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1041ez Part Six - Figuring Your Taxes and Credits The eight chapters in this part explain how to figure your tax and how to figure the tax of certain children who have more than $2,000 of unearned income. 1041ez They also discuss tax credits that, unlike deductions, are subtracted directly from your tax and reduce your tax dollar for dollar. 1041ez Chapter 36 discusses the earned income credit. 1041ez Chapter 37 discusses a wide variety of other credits, such as the adoption credit. 1041ez Table of Contents 30. 1041ez How To Figure Your TaxIntroduction Figuring Your Tax Alternative Minimum Tax (AMT) Tax Figured by IRSFiling the Return 31. 1041ez Tax on Unearned Income of Certain ChildrenWhat's New Introduction Useful Items - You may want to see: Which Parent's Return To UseParents Who Do Not File a Joint Return Parent's Election To Report Child's Interest and DividendsEffect of Making the Election Figuring Child's Income Figuring Additional Tax Tax for Certain Children Who Have Unearned IncomeProviding Parental Information (Form 8615, lines A–C) Step 1. 1041ez Figuring the Child's Net Unearned Income (Form 8615, Part I) Step 2. 1041ez Figuring Tentative Tax at the Parent's Tax Rate (Form 8615, Part II) Step 3. 1041ez Figuring the Child's Tax (Form 8615, Part III) 32. 1041ez Child and Dependent Care CreditReminders Introduction Useful Items - You may want to see: Tests To Claim the CreditQualifying Person Test Earned Income Test Work-Related Expense Test Joint Return Test Provider Identification Test How To Figure the CreditFiguring Total Work-Related Expenses Earned Income Limit Dollar Limit Amount of Credit How To Claim the CreditTax credit not refundable. 1041ez Employment Taxes for Household Employers 33. 1041ez Credit for the Elderly or the DisabledIntroduction Useful Items - You may want to see: Are You Eligible for the Credit?Qualified Individual Income Limits How to Claim the CreditCredit Figured for You Credit Figured by You 34. 1041ez Child Tax CreditIntroduction Useful Items - You may want to see: Qualifying Child Amount of CreditLimits on the Credit Claiming the Credit Additional Child Tax Credit Completing Schedule 8812 (Form 1040A or 1040)Part I Parts II–IV 35. 1041ez Education CreditsIntroduction Useful Items - You may want to see: Who Can Claim an Education Credit Qualified Education ExpensesNo Double Benefit Allowed Adjustments to Qualified Education Expenses 36. 1041ez Earned Income Credit (EIC)What's New Reminders Introduction Useful Items - You may want to see: Do You Qualify for the Credit?If Improper Claim Made in Prior Year Part A. 1041ez Rules for EveryoneRule 1. 1041ez Your AGI Must Be Less Than: Rule 2. 1041ez You Must Have a Valid Social Security Number (SSN) Rule 3. 1041ez Your Filing Status Cannot Be Married Filing Separately Rule 4. 1041ez You Must Be a U. 1041ez S. 1041ez Citizen or Resident Alien All Year Rule 5. 1041ez You Cannot File Form 2555 or Form 2555-EZ Rule 6. 1041ez Your Investment Income Must Be $3,300 or Less Rule 7. 1041ez You Must Have Earned Income Part B. 1041ez Rules If You Have a Qualifying ChildRule 8. 1041ez Your Child Must Meet the Relationship, Age, Residency, and Joint Return Tests Rule 9. 1041ez Your Qualifying Child Cannot Be Used By More Than One Person To Claim the EIC Rule 10. 1041ez You Cannot Be a Qualifying Child of Another Taxpayer Part C. 1041ez Rules If You Do Not Have a Qualifying ChildRule 11. 1041ez You Must Be at Least Age 25 but Under Age 65 Rule 12. 1041ez You Cannot Be the Dependent of Another Person Rule 13. 1041ez You Cannot Be a Qualifying Child of Another Taxpayer Rule 14. 1041ez You Must Have Lived in the United States More Than Half of the Year Part D. 1041ez Figuring and Claiming the EICRule 15. 1041ez Your Earned Income Must Be Less Than: IRS Will Figure the EIC for You How To Figure the EIC Yourself ExamplesExample 1. 1041ez John and Janet Smith (Form 1040A) Example 2. 1041ez Kelly Green (Form 1040EZ) 37. 1041ez Other CreditsWhat's New Introduction Useful Items - You may want to see: Nonrefundable CreditsAdoption Credit Alternative Motor Vehicle Credit Alternative Fuel Vehicle Refueling Property Credit Credit to Holders of Tax Credit Bonds Foreign Tax Credit Mortgage Interest Credit Nonrefundable Credit for Prior Year Minimum Tax Plug-in Electric Drive Motor Vehicle Credit Residential Energy Credits Retirement Savings Contributions Credit (Saver's Credit) Refundable CreditsCredit for Tax on Undistributed Capital Gain Health Coverage Tax Credit Credit for Excess Social Security Tax or Railroad Retirement Tax Withheld Prev Up Next Home More Online Publications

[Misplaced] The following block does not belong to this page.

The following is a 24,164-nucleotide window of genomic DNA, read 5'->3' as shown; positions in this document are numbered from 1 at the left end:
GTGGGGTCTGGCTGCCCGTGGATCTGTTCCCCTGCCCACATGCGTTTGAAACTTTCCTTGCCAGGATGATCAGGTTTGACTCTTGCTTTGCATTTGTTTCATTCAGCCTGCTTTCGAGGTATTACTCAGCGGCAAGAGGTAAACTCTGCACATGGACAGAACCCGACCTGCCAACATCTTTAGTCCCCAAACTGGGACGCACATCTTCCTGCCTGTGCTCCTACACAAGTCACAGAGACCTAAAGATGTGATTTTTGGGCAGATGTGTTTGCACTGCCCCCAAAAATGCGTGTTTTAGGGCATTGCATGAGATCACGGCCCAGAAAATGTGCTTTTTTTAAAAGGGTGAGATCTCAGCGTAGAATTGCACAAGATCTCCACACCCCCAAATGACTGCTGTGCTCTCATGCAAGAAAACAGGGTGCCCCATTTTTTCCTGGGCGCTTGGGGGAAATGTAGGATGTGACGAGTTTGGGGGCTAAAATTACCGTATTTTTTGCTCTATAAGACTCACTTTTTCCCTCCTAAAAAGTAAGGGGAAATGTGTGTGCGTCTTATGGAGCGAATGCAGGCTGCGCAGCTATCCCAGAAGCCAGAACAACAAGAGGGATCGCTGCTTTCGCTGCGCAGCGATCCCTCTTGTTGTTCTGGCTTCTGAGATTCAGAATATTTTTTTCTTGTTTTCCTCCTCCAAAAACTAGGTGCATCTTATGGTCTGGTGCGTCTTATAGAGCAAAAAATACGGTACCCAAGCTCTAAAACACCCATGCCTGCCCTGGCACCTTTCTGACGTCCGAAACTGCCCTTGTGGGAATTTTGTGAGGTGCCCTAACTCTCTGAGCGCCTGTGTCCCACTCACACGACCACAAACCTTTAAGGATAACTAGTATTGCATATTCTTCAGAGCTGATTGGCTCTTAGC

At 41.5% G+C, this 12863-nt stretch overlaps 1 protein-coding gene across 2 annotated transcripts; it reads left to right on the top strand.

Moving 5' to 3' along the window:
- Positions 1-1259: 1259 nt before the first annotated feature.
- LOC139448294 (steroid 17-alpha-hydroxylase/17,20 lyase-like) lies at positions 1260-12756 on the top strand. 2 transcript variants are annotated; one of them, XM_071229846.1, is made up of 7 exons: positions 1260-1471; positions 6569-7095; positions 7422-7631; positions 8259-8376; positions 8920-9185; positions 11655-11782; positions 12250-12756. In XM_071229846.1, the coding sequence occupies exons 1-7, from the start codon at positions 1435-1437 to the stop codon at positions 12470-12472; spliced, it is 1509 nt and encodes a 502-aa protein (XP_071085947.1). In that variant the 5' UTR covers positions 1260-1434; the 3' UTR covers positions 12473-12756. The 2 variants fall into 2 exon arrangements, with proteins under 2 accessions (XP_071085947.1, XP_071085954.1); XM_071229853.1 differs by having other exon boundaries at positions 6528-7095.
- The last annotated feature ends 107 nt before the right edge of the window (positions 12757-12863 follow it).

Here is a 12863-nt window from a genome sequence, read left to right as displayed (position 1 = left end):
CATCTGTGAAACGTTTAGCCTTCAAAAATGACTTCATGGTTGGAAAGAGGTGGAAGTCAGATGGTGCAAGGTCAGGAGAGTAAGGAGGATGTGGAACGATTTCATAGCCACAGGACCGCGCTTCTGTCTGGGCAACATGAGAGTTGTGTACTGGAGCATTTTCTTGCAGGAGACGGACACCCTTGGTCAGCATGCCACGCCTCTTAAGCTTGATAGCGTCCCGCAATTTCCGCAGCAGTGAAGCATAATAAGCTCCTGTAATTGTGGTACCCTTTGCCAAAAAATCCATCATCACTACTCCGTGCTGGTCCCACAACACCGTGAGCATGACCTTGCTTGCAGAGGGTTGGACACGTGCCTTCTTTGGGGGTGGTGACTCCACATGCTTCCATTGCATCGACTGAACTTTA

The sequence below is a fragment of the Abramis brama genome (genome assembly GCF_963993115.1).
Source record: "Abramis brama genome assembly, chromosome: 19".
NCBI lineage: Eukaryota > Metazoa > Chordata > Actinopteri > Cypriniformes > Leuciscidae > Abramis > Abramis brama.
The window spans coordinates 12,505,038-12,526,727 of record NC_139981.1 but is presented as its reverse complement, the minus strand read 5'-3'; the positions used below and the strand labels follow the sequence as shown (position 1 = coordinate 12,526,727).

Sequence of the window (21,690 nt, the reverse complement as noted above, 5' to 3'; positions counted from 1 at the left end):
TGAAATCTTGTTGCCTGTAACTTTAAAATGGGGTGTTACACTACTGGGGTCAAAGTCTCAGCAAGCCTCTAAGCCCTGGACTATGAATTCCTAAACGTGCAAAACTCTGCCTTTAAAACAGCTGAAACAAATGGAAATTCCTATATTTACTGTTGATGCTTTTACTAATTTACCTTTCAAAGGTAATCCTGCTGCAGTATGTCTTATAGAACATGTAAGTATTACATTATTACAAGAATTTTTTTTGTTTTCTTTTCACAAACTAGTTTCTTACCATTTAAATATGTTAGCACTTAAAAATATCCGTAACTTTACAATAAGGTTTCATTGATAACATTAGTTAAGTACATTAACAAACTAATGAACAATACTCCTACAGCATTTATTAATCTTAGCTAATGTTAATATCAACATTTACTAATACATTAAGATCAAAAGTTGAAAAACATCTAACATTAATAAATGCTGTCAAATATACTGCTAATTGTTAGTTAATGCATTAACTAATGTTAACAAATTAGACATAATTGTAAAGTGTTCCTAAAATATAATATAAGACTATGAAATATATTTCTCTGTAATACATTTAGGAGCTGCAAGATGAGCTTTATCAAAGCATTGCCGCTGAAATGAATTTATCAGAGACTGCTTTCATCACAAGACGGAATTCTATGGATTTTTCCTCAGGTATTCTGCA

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1041ez 4. 1041ez Deductions Table of Contents Standard DeductionStandard Deduction for Dependents Itemized DeductionsMedical and Dental Expenses Most taxpayers have a choice of taking a standard deduction or itemizing their deductions. 1041ez You benefit from the standard deduction if your standard deduction is more than the total of your allowable itemized deductions. 1041ez If you have a choice, you should use the method that gives you the lower tax. 1041ez Standard Deduction The standard deduction amount depends on your filing status, whether you are 65 or older or blind, and whether an exemption can be claimed for you by another taxpayer. 1041ez Generally, the standard deduction amounts are adjusted each year for inflation. 1041ez In most cases, you can use Worksheet 4-1 to figure your standard deduction amount. 1041ez Persons not eligible for the standard deduction. 1041ez Your standard deduction is zero and you should itemize any deductions you have if: You are married and filing a separate return, and your spouse itemizes deductions, You are filing a tax return for a short tax year because of a change in your annual accounting period, or You are a nonresident or dual-status alien during the year. 1041ez You are considered a dual-status alien if you were both a nonresident alien and a resident alien during the year. 1041ez If you are a nonresident alien who is married to a U. 1041ez S. 1041ez citizen or resident alien at the end of the year, you can choose to be treated as a U. 1041ez S. 1041ez resident. 1041ez See Publication 519, U. 1041ez S. 1041ez Tax Guide for Aliens. 1041ez If you make this choice, you can take the standard deduction. 1041ez Decedent's final return. 1041ez The amount of the standard deduction for a decedent's final tax return is the same as it would have been had the decedent continued to live. 1041ez However, if the decedent was not 65 or older at the time of death, the higher standard deduction for age cannot be claimed. 1041ez Higher standard deduction for age (65 or older). 1041ez If you do not itemize deductions, you are entitled to a higher standard deduction if you are age 65 or older at the end of the year. 1041ez You are considered age 65 on the day before your 65th birthday. 1041ez Therefore, you can take a higher standard deduction for 2013 if you were born before January 2, 1949. 1041ez Higher standard deduction for blindness. 1041ez If you are blind on the last day of the year and you do not itemize deductions, you are entitled to a higher standard deduction. 1041ez You qualify for this benefit if you are totally or partly blind. 1041ez Not totally blind. 1041ez If you are not totally blind, you must get a certified statement from an eye doctor (ophthalmologist or optometrist) that: You cannot see better than 20/200 in the better eye with glasses or contact lenses, or Your field of vision is not more than 20 degrees. 1041ez If your eye condition will never improve beyond these limits, the statement should include this fact. 1041ez You must keep the statement in your records. 1041ez If your vision can be corrected beyond these limits only by contact lenses that you can wear only briefly because of pain, infection, or ulcers, you can take the higher standard deduction for blindness if you otherwise qualify. 1041ez Spouse 65 or older or blind. 1041ez You can take the higher standard deduction if your spouse is age 65 or older or blind and: You file a joint return, or You file a separate return and can claim an exemption for your spouse because your spouse had no gross income and an exemption for your spouse could not be claimed by another taxpayer. 1041ez You cannot claim the higher standard deduction for an individual other than yourself and your spouse. 1041ez Example. 1041ez This example illustrates how to determine your standard deduction using Worksheet 4-1. 1041ez Bill and Lisa are filing a joint return for 2013. 1041ez Both are over age 65. 1041ez Neither is blind, and neither can be claimed as a dependent. 1041ez They do not itemize deductions, so they use Worksheet 4-1. 1041ez Because they are married filing jointly, they enter $12,200 on line 1. 1041ez They check the “No” box on line 2, so they also enter $12,200 on line 4. 1041ez Because they are both over age 65, they enter $2,400 ($1,200 × 2) on line 5. 1041ez They enter $14,600 ($12,200 + $2,400) on line 6, so their standard deduction is $14,600. 1041ez Standard Deduction for Dependents The standard deduction for an individual for whom an exemption can be claimed on another person's tax return is generally limited to the greater of: $1,000, or The individual's earned income for the year plus $350 (but not more than the regular standard deduction amount, generally $6,100). 1041ez However, the standard deduction may be higher if the individual is 65 or older or blind. 1041ez If an exemption for you (or your spouse if you are filing jointly) can be claimed on someone else's return, use Worksheet 4-1, if applicable, to determine your standard deduction. 1041ez Worksheet 4-1. 1041ez 2013 Standard Deduction Worksheet Caution. 1041ez If you are married filing separately and your spouse itemizes deductions, or if you are a dual-status alien, do not complete this worksheet. 1041ez If you were born before January 2, 1949, and/or blind, check the correct number of boxes below. 1041ez Put the total number of boxes checked in box c and go to line 1. 1041ez a. 1041ez You Born before January 2, 1949 Blind b. 1041ez Your spouse, if claiming spouse's exemption Born before January 2, 1949 Blind c. 1041ez Total boxes checked 1. 1041ez Enter the amount shown below for your filing status. 1041ez Single or married filing separately — $6,100 Married filing jointly or Qualifying widow(er) — $12,200 Head of household — $8,950 1. 1041ez 2. 1041ez Can you (or your spouse if filing jointly) be claimed as a dependent on someone else's return? No. 1041ez Skip line 3; enter the amount from line 1 on line 4. 1041ez Yes. 1041ez Go to line 3. 1041ez 3. 1041ez Is your earned income* more than $650? Yes. 1041ez Add $350 to your earned income. 1041ez Enter the total 3. 1041ez No. 1041ez Enter $1,000 4. 1041ez Enter the smaller of line 1 or line 3 4. 1041ez 5. 1041ez If born before January 2, 1949, or blind, multiply the number in box c by $1,200 ($1,500 if single or head of household). 1041ez Enter the result here. 1041ez Otherwise, enter -0- 5. 1041ez 6. 1041ez Add lines 4 and 5. 1041ez This is your standard deduction for 2013. 1041ez 6. 1041ez * Earned income includes wages, salaries, tips, professional fees, and other compensation received for personal services you performed. 1041ez It also includes any amount received as a scholarship that you must include in your income. 1041ez Generally, your earned income is the total of the amount(s) you reported on Form 1040, lines 7, 12, and 18, minus the amount, if any, on line 27 (or the amount you reported on Form 1040A, line 7). 1041ez Itemized Deductions Some individuals should itemize their deductions because it will save them money. 1041ez Others should itemize because they do not qualify for the standard deduction. 1041ez See the discussion under Standard Deduction , earlier, to decide if it would be to your advantage to itemize deductions. 1041ez You may be subject to a limit on some of your itemized deductions if your adjusted gross income is more than $150,000. 1041ez For more information, see Overall limitation, later. 1041ez Medical and dental expenses, some taxes, certain interest expenses, charitable contributions, casualty and theft losses, and certain other miscellaneous expenses may be itemized as deductions on Schedule A (Form 1040). 1041ez You may benefit from itemizing your deductions on Schedule A (Form 1040) if you: Cannot take the standard deduction, Had uninsured medical or dental expenses that are more than 10% of your adjusted gross income (or more than 7. 1041ez 5% of your adjusted gross income if either you or your spouse is age 65 or older), Paid interest on your home, Paid real estate or personal property taxes, Paid mortgage insurance premiums, Paid state and local income or general sales taxes, Had large unreimbursed employee business expenses or other miscellaneous deductions, Had large uninsured casualty or theft losses, Made large contributions to qualified charities (see Publication 526, Charitable Contributions), or Have total itemized deductions that are more than the standard deduction that applies to you. 1041ez See the Schedule A (Form 1040) instructions for more information. 1041ez Overall limitation. 1041ez You may not be able to deduct all of your itemized deductions if your adjusted gross income is more than: $150,000, if married filing separately, $250,000, if single, $275,000, if head of household, or $300,000, if married filing jointly or qualifying widow(er). 1041ez If your adjusted gross income exceeds the applicable amount, you will use the Itemized Deductions Worksheet in the Instructions for Schedule A (Form 1040) to figure your total itemized deductions. 1041ez Medical and Dental Expenses You can deduct certain medical and dental expenses you paid for yourself, your spouse, and your dependent(s) if you itemize your deductions on Schedule A (Form 1040). 1041ez Table 4-1 shows some common items that you can or cannot include in figuring your medical expense deduction. 1041ez For more information, see the following discussions of selected items, which are presented in alphabetical order. 1041ez A more extensive list of items and further details can be found in Publication 502, Medical and Dental Expenses. 1041ez Table 4-1. 1041ez Medical and Dental Expenses Checklist You can include: You cannot include: Bandages Capital expenses for equipment or improvements to your home needed for medical care (see Publication 502) Certain weight-loss expenses for obesity Diagnostic devices Expenses of an organ donor Eye surgery—to promote the correct function of the eye Guide dogs or other animals aiding the blind, deaf, and disabled Hospital services fees (lab work, therapy, nursing services, surgery, etc. 1041ez ) Lead-based paint removal (see Publication 502) Long-term care contracts, qualified (see Publication 502) Meals and lodging provided by a hospital during medical treatment Medical and hospital insurance premiums Medical services fees (from doctors, dentists, surgeons, specialists, and other medical practitioners) Medicare Part D premiums Oxygen equipment and oxygen Part of life-care fee paid to retirement home designated for medical care Prescription medicines (prescribed by a doctor) and insulin Psychiatric and psychological treatment Social security tax, Medicare tax, FUTA, and state employment tax for worker providing medical care (see Publication 502) Special items (artificial limbs, false teeth, eyeglasses, contact lenses, hearing aids, crutches, wheelchair, etc. 1041ez ) Special education for mentally or physically disabled persons (see Publication 502) Stop-smoking programs Transportation for needed medical care Treatment at a drug or alcohol center (includes meals and lodging provided by the center) Wages for nursing services (see Publication 502) Contributions to Archer MSAs (see Publication 969) Bottled water Diaper service Expenses for your general health (even if following your doctor's advice) such as: —Health club dues —Household help (even if recommended by a doctor) —Social activities, such as dancing or swimming lessons —Trip for general health improvement Flexible spending account reimbursements for medical expenses (if contributions were on a pretax basis) (see Publication 502) Funeral, burial, or cremation expenses Health savings account payments for medical expenses (see Publication 502) Illegal operation or treatment Life insurance or income protection policies, or policies providing payment for loss of life, limb, sight, etc. 1041ez Medical insurance included in a car insurance policy covering all persons injured in or by your car Medicine you buy without a prescription Nursing care for a healthy baby Prescription drugs you brought in (or ordered shipped) from another country, in most cases (see Publication 502) Surgery for purely cosmetic reasons (see Publication 502) Toothpaste, toiletries, cosmetics, etc. 1041ez Teeth whitening Weight-loss expenses not for the treatment of obesity or other disease You can deduct only the amount of your medical and dental expenses that is more than 10% of your adjusted gross income (or that is more than 7. 1041ez 5% of your adjusted gross income if you or your spouse is age 65 or older). 1041ez What to include. 1041ez Generally, you can include only the medical and dental expenses you paid this year, regardless of when the services were provided. 1041ez If you pay medical expenses by check, the day you mail or deliver the check generally is the date of payment. 1041ez If you use a pay-by-phone or online account to pay your medical expenses, the date reported on the statement of the financial institution showing when payment was made is the date of payment. 1041ez You can include medical expenses you charge to your credit card in the year the charge is made. 1041ez It does not matter when you actually pay the amount charged. 1041ez Home Improvements You can include in medical expenses amounts you pay for home improvements if their main purpose is medical care for you, your spouse, or your dependent. 1041ez Only reasonable costs to accommodate a home to your disabled condition (or that of your spouse or your dependent(s) who live with you) are considered medical care. 1041ez Additional costs for personal motives, such as for architectural or aesthetic reasons, are not medical expenses. 1041ez Publication 502 contains additional information and examples, including a capital expense worksheet, to assist you in figuring the amount of the capital expense that you can include in your medical expenses. 1041ez Also, see Publication 502 for information about deductible operating and upkeep expenses related to such capital expense items, and for information about improvements, for medical reasons, to property rented by a person with disabilities. 1041ez Household Help You cannot include in medical expenses the cost of household help, even if such help is recommended by a doctor. 1041ez This is a personal expense that is not deductible. 1041ez However, you may be able to include certain expenses paid to a person providing nursing-type services. 1041ez For more information, see Nursing Services , later. 1041ez Also, certain maintenance or personal care services provided for qualified long-term care can be included in medical expenses. 1041ez For more information, see Qualified long-term care services under Long-Term Care, later. 1041ez Hospital Services You can include in medical expenses amounts you pay for the cost of inpatient care at a hospital or similar institution if a principal reason for being there is to receive medical care. 1041ez This includes amounts paid for meals and lodging. 1041ez Also, see Meals and Lodging , later. 1041ez Long-Term Care You can include in medical expenses amounts paid for qualified long-term care services and premiums paid for qualified long-term care insurance contracts. 1041ez Qualified long-term care services. 1041ez Qualified long-term care services are necessary diagnostic, preventive, therapeutic, curing, treating, mitigating, rehabilitative services, and maintenance and personal care services (defined later) that are: Required by a chronically ill individual, and Provided under a plan of care prescribed by a licensed health care practitioner. 1041ez Chronically ill individual. 1041ez An individual is chronically ill if, within the previous 12 months, a licensed health care practitioner has certified that the individual meets either of the following descriptions. 1041ez He or she is unable to perform at least two activities of daily living without substantial assistance from another individual for at least 90 days, due to a loss of functional capacity. 1041ez Activities of daily living are eating, toileting, transferring, bathing, dressing, and continence. 1041ez He or she requires substantial supervision to be protected from threats to health and safety due to severe cognitive impairment. 1041ez Maintenance and personal care services. 1041ez Maintenance or personal care services is care which has as its primary purpose the providing of a chronically ill individual with needed assistance with his or her disabilities (including protection from threats to health and safety due to severe cognitive impairment). 1041ez Qualified long-term care insurance contracts. 1041ez A qualified long-term care insurance contract is an insurance contract that provides only coverage of qualified long-term care services. 1041ez The contract must: Be guaranteed renewable, Not provide for a cash surrender value or other money that can be paid, assigned, pledged, or borrowed, Provide that refunds, other than refunds on the death of the insured or complete surrender or cancellation of the contract, and dividends under the contract must be used only to reduce future premiums or increase future benefits, and Generally not pay or reimburse expenses incurred for services or items that would be reimbursed under Medicare, except where Medicare is a secondary payer, or the contract makes per diem or other periodic payments without regard to expenses. 1041ez The amount of qualified long-term care premiums you can include is limited. 1041ez You can include the following as medical expenses on Schedule A (Form 1040). 1041ez Qualified long-term care premiums up to the following amounts. 1041ez Age 40 or under – $360. 1041ez Age 41 to 50 – $680. 1041ez Age 51 to 60 – $1,360. 1041ez Age 61 to 70 – $3,640. 1041ez Age 71 or over – $4,550. 1041ez Unreimbursed expenses for qualified long-term care services. 1041ez Note. 1041ez The limit on premiums is for each person. 1041ez Meals and Lodging You can include in medical expenses the cost of meals and lodging at a hospital or similar institution if your main reason for being there is to receive medical care. 1041ez You may be able to include in medical expenses the cost of lodging (but not meals) not provided in a hospital or similar institution. 1041ez You can include the cost of such lodging while away from home if all of the following requirements are met. 1041ez The lodging is primarily for, and essential to, medical care. 1041ez The medical care is provided by a doctor in a licensed hospital or in a medical care facility related to, or the equivalent of, a licensed hospital. 1041ez The lodging is not lavish or extravagant under the circumstances. 1041ez There is no significant element of personal pleasure, recreation, or vacation in the travel away from home. 1041ez The amount you include in medical expenses for lodging cannot be more than $50 per night for each person. 1041ez You can include lodging for a person traveling with the person receiving the medical care. 1041ez For example, if a parent is traveling with a sick child, up to $100 per night can be included as a medical expense for lodging. 1041ez (Meals are not included. 1041ez ) Nursing home. 1041ez You can include in medical expenses the cost of medical care in a nursing home or a home for the aged for yourself, your spouse, or your dependent(s). 1041ez This includes the cost of meals and lodging in the home if a main reason for being there is to get medical care. 1041ez Do not include the cost of meals and lodging if the reason for being in the home is personal. 1041ez However, you can include in medical expenses the part of the cost that is for medical or nursing care. 1041ez Medical Insurance Premiums You can include in medical expenses insurance premiums you pay for policies that cover medical care. 1041ez Policies can provide payment for: Hospitalization, surgical fees, X-rays, Prescription drugs and insulin, Dental care, Replacement of lost or damaged contact lenses, and Qualified long-term care insurance contracts (subject to the additional limits included in the discussion on qualified long-term care insurance contracts under Long-Term Care , earlier). 1041ez If you have a policy that provides payments for other than medical care, you can include the premiums for the medical care part of the policy if the charge for the medical part is reasonable. 1041ez The cost of the medical portion must be separately stated in the insurance contract or given to you in a separate statement. 1041ez Medicare Part A. 1041ez If you are covered under social security (or if you are a government employee who paid Medicare tax), you are enrolled in Medicare Part A. 1041ez The payroll tax paid for Medicare Part A is not a medical expense. 1041ez If you are not covered under social security (or were not a government employee who paid Medicare tax), you can enroll voluntarily in Medicare Part A. 1041ez In this situation you can include the premiums you paid for Medicare Part A as a medical expense. 1041ez Medicare Part B. 1041ez Medicare Part B is a supplemental medical insurance. 1041ez Premiums you pay for Medicare Part B are a medical expense. 1041ez If you applied for it at age 65 or after you became disabled, you can include in medical expenses the monthly premiums you paid. 1041ez If you were over age 65 or disabled when you first enrolled, check with your local Social Security Administration office, or go to their website at www. 1041ez SSA. 1041ez gov, to find out your premium. 1041ez Medicare Part D. 1041ez Medicare Part D is a voluntary prescription drug insurance program for persons with Medicare Part A or Part B. 1041ez You can include as a medical expense premiums you pay for Medicare Part D. 1041ez Prepaid insurance premiums. 1041ez Insurance premiums you pay before you are age 65 for medical care for yourself, your spouse, or your dependents after you reach age 65 are medical care expenses in the year paid if they are: Payable in equal yearly installments, or more often, and Payable for at least 10 years, or until you reach age 65 (but not for less than 5 years). 1041ez Medicines You can include in medical expenses amounts you pay for prescribed medicines and drugs. 1041ez A prescribed drug is one that requires a prescription by a doctor for its use by an individual. 1041ez You can also include amounts you pay for insulin. 1041ez Except for insulin, you cannot include in medical expenses amounts you pay for a drug that is not prescribed. 1041ez Imported medicines and drugs. 1041ez If you import medicines or drugs from other countries, see Medicines and Drugs From Other Countries, under What Expenses Are Not Includible, in Publication 502. 1041ez Nursing Services You can include in medical expenses wages and other amounts you pay for nursing services. 1041ez The services need not be performed by a nurse as long as the services are of a kind generally performed by a nurse. 1041ez This includes services connected with caring for the patient's condition, such as giving medication or changing dressings, as well as bathing and grooming the patient. 1041ez These services can be provided in your home or another care facility. 1041ez Generally, only the amount spent for nursing services is a medical expense. 1041ez If the attendant also provides personal and household services, amounts paid to the attendant must be divided between the time spent performing household and personal services and the time spent for nursing services. 1041ez However, certain maintenance or personal care services provided for qualified long-term care can be included in medical expenses. 1041ez See Maintenance and personal care services under Qualified long-term care services, earlier. 1041ez Additionally, certain expenses for household services or for the care of a qualifying individual incurred to allow you to work may qualify for the child and dependent care credit. 1041ez See Child and Dependent Care Credit , later, and Publication 503, Child and Dependent Care Expenses. 1041ez You can also include in medical expenses part of the amount you pay for that attendant's meals. 1041ez Divide the food expense among the household members to find the cost of the attendant's food. 1041ez Then divide that cost in the same manner as in the preceding paragraph. 1041ez If you had to pay additional amounts for household upkeep because of the attendant, you can include the extra amounts with your medical expenses. 1041ez This includes extra rent or utilities you pay because you moved to a larger apartment to provide space for the attendant. 1041ez Employment taxes. 1041ez You can include as a medical expense social security tax, FUTA, Medicare tax, and state employment taxes you pay for a nurse, attendant, or other person who provides medical care. 1041ez If the attendant also provides personal and household services, you can include as a medical expense only the amount of employment taxes paid for medical services as explained earlier under Nursing Services. 1041ez For information on employment tax responsibilities of household employers, see Publication 926, Household Employer's Tax Guide. 1041ez Transportation You can include in medical expenses amounts paid for transportation primarily for, and essential to, medical care. 1041ez Car expenses. 1041ez You can include out-of-pocket expenses, such as the cost of gas and oil, when you use a car for medical reasons. 1041ez You cannot include depreciation, insurance, general repair, or maintenance expenses. 1041ez If you do not want to use your actual expenses for 2013, you can use the standard medical mileage rate of 24 cents a mile. 1041ez You can also include parking fees and tolls. 1041ez You can add these fees and tolls to your medical expenses whether you use actual expenses or use the standard mileage rate. 1041ez You can also include: Bus, taxi, train, or plane fares or ambulance service, and Transportation expenses of a nurse or other person who can give injections, medications, or other treatment required by a patient who is traveling to get medical care and is unable to travel alone. 1041ez Do not include transportation expenses if, for purely personal reasons, you choose to travel to another city for an operation or other medical care prescribed by your doctor. 1041ez Prev Up Next Home More Online Publications